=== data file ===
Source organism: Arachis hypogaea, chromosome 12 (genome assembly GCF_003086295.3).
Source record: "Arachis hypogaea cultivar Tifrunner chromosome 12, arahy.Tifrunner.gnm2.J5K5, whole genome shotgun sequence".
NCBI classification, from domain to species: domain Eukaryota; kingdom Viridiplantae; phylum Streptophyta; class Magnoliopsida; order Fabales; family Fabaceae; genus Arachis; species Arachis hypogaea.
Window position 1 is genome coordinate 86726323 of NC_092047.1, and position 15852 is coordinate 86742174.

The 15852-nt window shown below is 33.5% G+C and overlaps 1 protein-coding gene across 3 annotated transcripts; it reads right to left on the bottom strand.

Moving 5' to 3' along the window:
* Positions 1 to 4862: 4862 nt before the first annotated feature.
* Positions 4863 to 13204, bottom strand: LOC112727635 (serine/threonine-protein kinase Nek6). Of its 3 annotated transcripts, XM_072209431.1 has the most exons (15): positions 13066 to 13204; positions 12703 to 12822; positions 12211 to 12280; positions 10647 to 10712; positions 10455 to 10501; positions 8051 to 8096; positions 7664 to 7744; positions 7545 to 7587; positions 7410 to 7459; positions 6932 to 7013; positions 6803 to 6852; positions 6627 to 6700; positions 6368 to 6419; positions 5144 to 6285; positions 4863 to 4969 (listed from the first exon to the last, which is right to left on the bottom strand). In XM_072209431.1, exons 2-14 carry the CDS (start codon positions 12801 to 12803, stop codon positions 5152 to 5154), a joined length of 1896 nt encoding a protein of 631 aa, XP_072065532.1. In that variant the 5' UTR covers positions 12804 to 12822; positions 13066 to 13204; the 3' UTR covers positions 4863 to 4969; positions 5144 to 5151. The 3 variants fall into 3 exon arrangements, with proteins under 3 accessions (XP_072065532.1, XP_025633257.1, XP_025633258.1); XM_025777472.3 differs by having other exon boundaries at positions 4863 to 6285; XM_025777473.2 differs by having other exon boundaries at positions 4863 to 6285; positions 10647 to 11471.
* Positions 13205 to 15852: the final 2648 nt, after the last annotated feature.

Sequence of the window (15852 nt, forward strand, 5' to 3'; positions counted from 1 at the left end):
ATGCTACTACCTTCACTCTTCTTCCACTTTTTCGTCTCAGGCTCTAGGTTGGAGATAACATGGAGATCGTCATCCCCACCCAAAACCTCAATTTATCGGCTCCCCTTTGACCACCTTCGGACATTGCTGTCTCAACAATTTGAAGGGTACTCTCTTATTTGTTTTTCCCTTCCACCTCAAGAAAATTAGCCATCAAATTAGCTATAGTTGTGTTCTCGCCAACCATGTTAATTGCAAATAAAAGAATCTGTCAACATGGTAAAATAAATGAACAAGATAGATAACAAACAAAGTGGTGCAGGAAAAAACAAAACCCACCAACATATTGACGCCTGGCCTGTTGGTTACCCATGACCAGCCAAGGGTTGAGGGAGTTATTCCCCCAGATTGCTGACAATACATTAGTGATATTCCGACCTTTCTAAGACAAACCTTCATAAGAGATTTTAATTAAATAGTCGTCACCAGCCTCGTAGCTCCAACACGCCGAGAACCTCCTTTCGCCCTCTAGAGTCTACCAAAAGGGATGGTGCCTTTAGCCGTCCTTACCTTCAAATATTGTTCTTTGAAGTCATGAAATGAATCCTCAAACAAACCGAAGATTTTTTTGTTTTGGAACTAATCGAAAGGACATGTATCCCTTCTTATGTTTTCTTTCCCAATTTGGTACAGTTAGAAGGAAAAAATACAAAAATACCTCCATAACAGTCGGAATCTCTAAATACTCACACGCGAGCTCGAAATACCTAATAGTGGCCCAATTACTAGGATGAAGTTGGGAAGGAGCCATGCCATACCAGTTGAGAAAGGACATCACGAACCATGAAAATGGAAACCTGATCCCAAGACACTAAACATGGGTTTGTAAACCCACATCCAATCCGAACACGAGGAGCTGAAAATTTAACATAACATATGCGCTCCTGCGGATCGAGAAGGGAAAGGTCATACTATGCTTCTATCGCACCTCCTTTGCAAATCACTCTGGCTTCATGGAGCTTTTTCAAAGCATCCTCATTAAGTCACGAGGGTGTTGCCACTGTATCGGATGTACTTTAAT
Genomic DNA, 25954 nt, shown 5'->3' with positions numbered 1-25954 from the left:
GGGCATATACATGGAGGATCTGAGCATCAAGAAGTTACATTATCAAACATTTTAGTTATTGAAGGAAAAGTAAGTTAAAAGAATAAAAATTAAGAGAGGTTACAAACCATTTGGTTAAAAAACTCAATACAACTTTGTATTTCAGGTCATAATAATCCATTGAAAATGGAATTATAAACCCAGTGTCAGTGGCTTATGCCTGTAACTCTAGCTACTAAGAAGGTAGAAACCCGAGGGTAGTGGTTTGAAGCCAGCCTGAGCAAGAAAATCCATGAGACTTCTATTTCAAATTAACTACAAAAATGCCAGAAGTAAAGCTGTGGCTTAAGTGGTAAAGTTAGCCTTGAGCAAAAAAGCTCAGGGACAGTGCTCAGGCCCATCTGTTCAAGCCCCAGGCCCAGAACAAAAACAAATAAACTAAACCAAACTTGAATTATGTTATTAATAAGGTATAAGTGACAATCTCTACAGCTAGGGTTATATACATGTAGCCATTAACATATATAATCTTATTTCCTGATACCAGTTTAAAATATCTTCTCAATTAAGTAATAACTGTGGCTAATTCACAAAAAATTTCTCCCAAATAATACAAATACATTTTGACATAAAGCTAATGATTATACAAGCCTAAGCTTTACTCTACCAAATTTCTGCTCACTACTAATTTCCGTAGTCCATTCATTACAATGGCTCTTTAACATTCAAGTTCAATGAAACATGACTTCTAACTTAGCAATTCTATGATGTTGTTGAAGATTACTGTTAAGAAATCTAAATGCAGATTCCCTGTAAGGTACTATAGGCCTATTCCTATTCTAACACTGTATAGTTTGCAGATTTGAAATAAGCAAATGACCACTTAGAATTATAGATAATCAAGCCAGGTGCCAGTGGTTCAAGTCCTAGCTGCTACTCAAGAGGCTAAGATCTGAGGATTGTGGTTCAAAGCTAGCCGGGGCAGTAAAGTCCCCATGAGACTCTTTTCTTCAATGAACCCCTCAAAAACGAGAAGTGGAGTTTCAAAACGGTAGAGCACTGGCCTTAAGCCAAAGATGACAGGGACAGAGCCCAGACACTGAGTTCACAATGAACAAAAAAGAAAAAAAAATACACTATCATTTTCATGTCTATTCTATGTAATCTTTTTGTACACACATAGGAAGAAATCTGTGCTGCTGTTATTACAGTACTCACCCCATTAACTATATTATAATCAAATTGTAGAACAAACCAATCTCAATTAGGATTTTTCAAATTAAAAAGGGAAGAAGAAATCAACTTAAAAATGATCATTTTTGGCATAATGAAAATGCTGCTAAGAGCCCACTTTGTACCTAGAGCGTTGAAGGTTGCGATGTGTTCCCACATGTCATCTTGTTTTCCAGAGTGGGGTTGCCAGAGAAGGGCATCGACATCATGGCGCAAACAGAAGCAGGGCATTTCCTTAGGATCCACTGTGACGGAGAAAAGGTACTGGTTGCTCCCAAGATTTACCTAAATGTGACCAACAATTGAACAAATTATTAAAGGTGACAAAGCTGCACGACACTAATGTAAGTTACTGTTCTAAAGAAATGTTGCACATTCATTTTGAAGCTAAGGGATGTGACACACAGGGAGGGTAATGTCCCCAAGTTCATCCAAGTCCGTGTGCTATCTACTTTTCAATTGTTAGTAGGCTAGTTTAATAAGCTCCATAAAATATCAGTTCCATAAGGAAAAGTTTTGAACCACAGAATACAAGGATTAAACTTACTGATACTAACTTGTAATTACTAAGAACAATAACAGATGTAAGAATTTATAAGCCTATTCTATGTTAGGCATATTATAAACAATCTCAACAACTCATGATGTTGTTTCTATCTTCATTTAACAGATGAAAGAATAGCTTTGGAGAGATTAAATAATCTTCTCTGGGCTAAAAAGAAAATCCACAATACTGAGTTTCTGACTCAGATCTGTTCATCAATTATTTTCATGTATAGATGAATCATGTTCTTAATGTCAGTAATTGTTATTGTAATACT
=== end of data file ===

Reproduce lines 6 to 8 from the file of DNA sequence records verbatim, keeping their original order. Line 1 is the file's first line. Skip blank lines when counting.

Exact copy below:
Moving 5' to 3' along the window:
* Positions 1 to 4862: 4862 nt before the first annotated feature.
* Positions 4863 to 13204, bottom strand: LOC112727635 (serine/threonine-protein kinase Nek6). Of its 3 annotated transcripts, XM_072209431.1 has the most exons (15): positions 13066 to 13204; positions 12703 to 12822; positions 12211 to 12280; positions 10647 to 10712; positions 10455 to 10501; positions 8051 to 8096; positions 7664 to 7744; positions 7545 to 7587; positions 7410 to 7459; positions 6932 to 7013; positions 6803 to 6852; positions 6627 to 6700; positions 6368 to 6419; positions 5144 to 6285; positions 4863 to 4969 (listed from the first exon to the last, which is right to left on the bottom strand). In XM_072209431.1, exons 2-14 carry the CDS (start codon positions 12801 to 12803, stop codon positions 5152 to 5154), a joined length of 1896 nt encoding a protein of 631 aa, XP_072065532.1. In that variant the 5' UTR covers positions 12804 to 12822; positions 13066 to 13204; the 3' UTR covers positions 4863 to 4969; positions 5144 to 5151. The 3 variants fall into 3 exon arrangements, with proteins under 3 accessions (XP_072065532.1, XP_025633257.1, XP_025633258.1); XM_025777472.3 differs by having other exon boundaries at positions 4863 to 6285; XM_025777473.2 differs by having other exon boundaries at positions 4863 to 6285; positions 10647 to 11471.